Now of course we recognise that even the term “the Far East” represents the point of view of European explorers and colonists. To the people who live in such places they are certainly not far, nor are they east. Perhaps if one was to use the international date line the region could be called “Early Day” or something like that. I don’t however see that term catching on in the immediate future. Still, if there is any population that’s shown some willingness to step beyond their own cultural boundaries and explore what is different about others and discover how much more is the same - it has been members of the RPG community. In that spirit, this special issue of RPG Review it is hoped can make at least a small contribution.
RPG Review Cooperative
A fairly normal month for the Cooperative, as we continue with our two main publications, The Tinker's Toolkit for D&D 5th edition by Karl Brown (http://www.dmsguild.com/product/232813/The-Tinkers-Toolkit) and Papers & Paychecks by Lev Lafayette (http://www.drivethrurpg.com/product/227291/Papers--Paychecks). Please note that all proceeds from Papers & Paychecks go to the RPG Review Cooperative.
Cooperative library has now expanded to over 700 items, with the
influx of donations from Paul Smith in particular being worthy of
special note. We have continued with our regular movie nights at the
Astor Theatre with special recognition of the 50th anniversary
screening of 2001: A Space Odyssey. We're also involved in promoting
Arcanacon 2019, which was the longest RPG convention in Melbourne,
until it was cancelled in 2018. Also, we're promoting a RuneQuest
Down Under Con for November this year.
Most of you will know that the RPG Review store has closed down temporarily, as the site which hosted it (Quicksales) is no longer in operation. This does provide us, of course, the opportunity to do a stock-take and to reorganise the store. We raise a number of questions for those who use this resource for consideration; how do you prefer an online RPG store to be organised? By game system? By publisher? Alphabetically? By year of publication? Where do you prefer related material to go (e.g., computer games, wargames, board games)?
Our inquiring minds seek advice! Because collectively we know more than any of us individually can know.
Who is that Spider Woman?
Hey, I seem to remember your half spider-woman mascot being based on something from medieval France- what’s her name?
The RPG Review logo of Arachne is from Greek mythology, although the artist Gustave Dore was French from 19th century (c.f., https://en.wikipedia.org/wiki/Gustave_Dor%C3%A9).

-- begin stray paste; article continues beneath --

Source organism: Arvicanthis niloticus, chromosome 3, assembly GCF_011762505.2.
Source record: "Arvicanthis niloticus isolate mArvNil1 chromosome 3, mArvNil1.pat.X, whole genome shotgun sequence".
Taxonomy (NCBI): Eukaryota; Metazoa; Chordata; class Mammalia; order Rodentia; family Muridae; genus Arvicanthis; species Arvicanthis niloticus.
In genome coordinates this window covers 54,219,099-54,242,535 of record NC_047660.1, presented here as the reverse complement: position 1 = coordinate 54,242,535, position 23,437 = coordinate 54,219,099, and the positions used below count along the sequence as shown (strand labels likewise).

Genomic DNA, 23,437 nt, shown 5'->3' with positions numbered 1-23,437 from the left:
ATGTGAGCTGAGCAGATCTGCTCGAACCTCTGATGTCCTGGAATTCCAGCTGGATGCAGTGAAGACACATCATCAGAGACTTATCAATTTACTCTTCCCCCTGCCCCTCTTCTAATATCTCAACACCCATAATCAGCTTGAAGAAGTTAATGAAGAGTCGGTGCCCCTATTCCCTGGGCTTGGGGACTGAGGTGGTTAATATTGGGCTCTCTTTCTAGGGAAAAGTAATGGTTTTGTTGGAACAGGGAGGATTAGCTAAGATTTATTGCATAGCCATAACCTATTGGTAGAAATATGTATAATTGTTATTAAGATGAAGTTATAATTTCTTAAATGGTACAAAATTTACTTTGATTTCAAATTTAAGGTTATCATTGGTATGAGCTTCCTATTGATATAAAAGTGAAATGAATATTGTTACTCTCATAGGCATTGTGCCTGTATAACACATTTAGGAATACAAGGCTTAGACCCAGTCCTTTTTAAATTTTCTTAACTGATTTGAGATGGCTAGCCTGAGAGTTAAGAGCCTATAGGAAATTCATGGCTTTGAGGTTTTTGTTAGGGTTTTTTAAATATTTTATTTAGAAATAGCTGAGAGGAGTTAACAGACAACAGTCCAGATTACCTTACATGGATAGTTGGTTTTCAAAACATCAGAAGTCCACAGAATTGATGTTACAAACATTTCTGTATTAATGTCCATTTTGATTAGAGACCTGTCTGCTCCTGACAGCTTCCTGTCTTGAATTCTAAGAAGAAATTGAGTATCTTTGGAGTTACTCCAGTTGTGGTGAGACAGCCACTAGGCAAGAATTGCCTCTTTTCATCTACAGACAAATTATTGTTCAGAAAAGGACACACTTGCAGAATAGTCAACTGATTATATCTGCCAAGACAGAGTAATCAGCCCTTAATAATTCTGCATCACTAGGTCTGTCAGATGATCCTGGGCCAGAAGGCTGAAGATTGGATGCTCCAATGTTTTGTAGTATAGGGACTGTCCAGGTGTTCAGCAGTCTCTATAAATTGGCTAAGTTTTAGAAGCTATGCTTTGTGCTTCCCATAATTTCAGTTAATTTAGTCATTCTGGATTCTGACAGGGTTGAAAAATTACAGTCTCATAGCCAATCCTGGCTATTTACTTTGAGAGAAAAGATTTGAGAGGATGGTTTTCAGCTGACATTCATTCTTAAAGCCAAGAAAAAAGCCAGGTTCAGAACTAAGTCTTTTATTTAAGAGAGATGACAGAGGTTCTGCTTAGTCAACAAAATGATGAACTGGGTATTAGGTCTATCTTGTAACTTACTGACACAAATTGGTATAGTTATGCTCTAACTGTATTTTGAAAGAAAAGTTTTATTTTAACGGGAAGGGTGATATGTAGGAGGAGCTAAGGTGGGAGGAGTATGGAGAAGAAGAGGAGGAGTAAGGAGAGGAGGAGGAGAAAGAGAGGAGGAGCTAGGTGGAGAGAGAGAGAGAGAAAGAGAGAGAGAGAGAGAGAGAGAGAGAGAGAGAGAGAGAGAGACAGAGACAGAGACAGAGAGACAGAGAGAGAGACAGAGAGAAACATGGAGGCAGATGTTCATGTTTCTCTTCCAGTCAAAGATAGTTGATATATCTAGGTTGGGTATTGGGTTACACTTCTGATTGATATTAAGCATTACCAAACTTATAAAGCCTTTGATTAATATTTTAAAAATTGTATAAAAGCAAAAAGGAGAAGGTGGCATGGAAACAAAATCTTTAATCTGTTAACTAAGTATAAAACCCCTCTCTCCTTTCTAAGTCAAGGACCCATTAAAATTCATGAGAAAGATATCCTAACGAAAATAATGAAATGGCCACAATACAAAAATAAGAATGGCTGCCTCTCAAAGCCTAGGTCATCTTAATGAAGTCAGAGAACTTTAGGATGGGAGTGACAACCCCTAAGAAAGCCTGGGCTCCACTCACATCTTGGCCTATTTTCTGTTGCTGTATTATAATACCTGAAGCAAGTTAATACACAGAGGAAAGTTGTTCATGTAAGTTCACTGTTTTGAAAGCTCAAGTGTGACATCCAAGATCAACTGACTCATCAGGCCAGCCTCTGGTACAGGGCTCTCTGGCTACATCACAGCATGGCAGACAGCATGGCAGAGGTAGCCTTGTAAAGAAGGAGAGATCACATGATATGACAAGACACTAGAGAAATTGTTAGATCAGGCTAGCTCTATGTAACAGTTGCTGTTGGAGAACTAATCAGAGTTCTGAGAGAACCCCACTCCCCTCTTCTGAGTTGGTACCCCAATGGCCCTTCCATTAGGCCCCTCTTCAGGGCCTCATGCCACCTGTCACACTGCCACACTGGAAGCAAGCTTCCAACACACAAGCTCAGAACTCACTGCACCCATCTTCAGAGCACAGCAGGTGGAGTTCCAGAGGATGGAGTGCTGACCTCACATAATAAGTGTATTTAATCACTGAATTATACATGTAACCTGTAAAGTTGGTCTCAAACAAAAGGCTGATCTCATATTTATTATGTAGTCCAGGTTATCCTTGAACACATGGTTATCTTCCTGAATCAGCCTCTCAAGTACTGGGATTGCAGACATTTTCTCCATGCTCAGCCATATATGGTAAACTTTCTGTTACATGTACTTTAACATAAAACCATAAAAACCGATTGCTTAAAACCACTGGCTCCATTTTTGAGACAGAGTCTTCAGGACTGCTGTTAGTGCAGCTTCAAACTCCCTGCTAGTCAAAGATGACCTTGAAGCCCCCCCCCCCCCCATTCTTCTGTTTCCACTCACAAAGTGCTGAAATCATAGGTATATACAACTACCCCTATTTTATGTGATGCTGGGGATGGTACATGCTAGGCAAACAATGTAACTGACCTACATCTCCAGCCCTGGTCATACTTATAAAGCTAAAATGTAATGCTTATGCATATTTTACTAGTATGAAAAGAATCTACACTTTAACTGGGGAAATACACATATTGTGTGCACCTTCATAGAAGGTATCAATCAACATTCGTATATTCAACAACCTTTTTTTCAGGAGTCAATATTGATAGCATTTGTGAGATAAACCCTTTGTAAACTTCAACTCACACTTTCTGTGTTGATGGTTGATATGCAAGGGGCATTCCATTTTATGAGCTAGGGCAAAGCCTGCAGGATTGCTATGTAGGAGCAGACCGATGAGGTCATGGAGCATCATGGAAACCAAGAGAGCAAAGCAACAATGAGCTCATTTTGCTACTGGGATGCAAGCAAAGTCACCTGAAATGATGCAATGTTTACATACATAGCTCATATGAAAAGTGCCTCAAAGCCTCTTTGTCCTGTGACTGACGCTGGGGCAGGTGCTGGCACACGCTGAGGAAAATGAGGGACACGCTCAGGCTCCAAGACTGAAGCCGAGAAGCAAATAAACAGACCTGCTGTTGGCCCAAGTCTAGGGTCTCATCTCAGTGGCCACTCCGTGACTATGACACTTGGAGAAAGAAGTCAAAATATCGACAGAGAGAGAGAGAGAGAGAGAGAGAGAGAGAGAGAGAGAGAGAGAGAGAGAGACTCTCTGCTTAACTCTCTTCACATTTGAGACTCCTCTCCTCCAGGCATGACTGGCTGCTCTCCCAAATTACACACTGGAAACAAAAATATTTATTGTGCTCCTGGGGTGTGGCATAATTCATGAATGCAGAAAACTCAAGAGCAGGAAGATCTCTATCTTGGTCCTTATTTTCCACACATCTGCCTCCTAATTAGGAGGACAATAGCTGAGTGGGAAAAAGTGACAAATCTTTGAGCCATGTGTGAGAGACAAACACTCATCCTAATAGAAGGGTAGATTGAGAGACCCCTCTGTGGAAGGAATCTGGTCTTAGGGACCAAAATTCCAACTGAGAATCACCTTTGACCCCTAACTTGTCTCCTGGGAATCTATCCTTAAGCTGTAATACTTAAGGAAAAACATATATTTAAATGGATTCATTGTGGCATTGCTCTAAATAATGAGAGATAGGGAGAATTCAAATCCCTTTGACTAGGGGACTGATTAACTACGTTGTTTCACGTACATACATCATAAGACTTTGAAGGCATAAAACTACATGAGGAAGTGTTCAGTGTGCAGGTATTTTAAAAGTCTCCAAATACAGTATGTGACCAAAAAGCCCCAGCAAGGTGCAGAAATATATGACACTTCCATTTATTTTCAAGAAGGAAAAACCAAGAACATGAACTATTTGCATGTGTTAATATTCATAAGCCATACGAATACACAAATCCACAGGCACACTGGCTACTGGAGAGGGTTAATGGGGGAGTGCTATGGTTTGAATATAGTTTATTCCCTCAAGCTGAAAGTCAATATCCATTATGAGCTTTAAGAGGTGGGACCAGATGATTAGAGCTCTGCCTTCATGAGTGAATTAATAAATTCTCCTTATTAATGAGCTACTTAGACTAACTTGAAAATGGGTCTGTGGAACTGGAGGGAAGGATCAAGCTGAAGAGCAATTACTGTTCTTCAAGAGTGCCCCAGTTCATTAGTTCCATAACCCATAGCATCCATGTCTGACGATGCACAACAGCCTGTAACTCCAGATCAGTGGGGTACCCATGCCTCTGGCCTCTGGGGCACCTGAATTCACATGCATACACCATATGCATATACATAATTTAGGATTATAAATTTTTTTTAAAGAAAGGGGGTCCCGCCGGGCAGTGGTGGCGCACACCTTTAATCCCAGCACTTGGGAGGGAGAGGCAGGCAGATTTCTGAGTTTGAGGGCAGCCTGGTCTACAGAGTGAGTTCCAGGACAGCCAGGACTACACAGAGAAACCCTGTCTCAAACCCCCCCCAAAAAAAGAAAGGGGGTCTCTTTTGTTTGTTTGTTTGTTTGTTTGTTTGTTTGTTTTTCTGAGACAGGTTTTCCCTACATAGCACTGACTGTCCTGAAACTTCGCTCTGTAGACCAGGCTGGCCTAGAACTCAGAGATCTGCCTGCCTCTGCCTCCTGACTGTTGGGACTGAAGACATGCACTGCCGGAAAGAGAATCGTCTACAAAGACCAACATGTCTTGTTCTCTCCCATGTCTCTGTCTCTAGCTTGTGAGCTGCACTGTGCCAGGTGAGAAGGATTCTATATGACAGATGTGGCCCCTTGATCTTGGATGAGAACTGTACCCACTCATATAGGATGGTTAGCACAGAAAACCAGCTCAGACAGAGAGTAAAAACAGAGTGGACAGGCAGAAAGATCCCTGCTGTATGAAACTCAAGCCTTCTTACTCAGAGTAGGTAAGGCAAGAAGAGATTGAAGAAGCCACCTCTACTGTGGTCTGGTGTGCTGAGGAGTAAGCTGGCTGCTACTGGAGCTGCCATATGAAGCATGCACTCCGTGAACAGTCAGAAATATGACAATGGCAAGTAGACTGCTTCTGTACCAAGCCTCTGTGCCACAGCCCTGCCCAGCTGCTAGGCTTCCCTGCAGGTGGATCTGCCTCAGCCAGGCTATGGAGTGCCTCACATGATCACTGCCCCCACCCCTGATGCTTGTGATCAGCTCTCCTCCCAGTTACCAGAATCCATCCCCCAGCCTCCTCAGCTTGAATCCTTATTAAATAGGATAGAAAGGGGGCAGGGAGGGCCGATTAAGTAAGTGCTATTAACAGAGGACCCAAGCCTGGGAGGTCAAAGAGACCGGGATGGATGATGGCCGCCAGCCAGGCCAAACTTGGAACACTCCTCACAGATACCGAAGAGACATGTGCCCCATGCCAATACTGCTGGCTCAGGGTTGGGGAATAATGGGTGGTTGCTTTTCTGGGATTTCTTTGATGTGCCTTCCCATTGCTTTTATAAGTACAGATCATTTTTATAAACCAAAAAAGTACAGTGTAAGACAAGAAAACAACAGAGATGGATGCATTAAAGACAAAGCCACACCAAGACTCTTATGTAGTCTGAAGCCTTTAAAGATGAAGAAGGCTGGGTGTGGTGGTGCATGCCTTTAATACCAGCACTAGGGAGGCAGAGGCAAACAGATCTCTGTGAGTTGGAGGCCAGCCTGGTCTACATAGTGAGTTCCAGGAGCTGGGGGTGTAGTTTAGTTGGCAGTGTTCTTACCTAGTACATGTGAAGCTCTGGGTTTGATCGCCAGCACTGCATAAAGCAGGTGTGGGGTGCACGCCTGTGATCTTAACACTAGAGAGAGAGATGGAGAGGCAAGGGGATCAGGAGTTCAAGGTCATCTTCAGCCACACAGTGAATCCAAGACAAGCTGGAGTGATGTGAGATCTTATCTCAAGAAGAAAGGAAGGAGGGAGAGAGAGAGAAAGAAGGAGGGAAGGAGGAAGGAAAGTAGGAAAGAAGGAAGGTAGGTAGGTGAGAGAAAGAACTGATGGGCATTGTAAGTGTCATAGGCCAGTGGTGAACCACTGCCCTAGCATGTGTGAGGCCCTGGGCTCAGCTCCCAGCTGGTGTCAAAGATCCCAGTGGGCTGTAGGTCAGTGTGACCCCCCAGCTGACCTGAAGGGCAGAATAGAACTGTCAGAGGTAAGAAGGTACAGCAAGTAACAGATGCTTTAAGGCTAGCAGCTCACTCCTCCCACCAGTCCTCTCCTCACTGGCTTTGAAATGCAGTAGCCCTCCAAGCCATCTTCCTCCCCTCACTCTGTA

Arachne, who had the temerity to challenge Athena to a weaving contest. The goddess turned her into a spiderwoman (c.f., https://en.wikipedia.org/wiki/Arachne). The logo is a study from the Dore’s 12 Canto of Dante’s Purgatory.
Hope this helps, Lev
Back in the day there was "Multiverse" magazine on which there was a recent rpg.net thread.
The crew who put this together also included Super Squadron author Joe Italiano, who published a letter in RPG Review
I'm interested in this part of Australian gaming history, as this team (Adventure Simulations?) were able to get a RPG magazine into mainstream distribution in Australia (however briefly) and put out a boxed RPG.
What are the chances of an interview and article on this? Do you know any of the key people apart from Joe Italiano? I'd be happy to conduct email interview/s and write up an article if you have contact with some of these guys and could make the introduction.
Also on Aussie gaming history, I'd love to read some interviews or an article about the history of Mind Games.
You're right Joseph Italiano was a mainstay in Multiverse, along with editors Toni Teolaa and Robert Mun.
Other regular contributors included Mark Angeli (who also worked on Werewolf: The Wild West, Lordly Domains for Pendragon, and Corum), Greg Ingram (who also did the industry news for the magazine as well as numerous articles), Mark Morrison (who has had many Call of Cthulhu and Stormbringer scenarios and supplements published by Chaosium), and Garth Nix, who has since gone to become a famous author of children's and young adult fiction. Any and all of these people are potential interview subjects.
As for Mind Games, we have a member of the Cooperative who has some contacts in that regard and I'll pass the request on to them.
All the best, Lev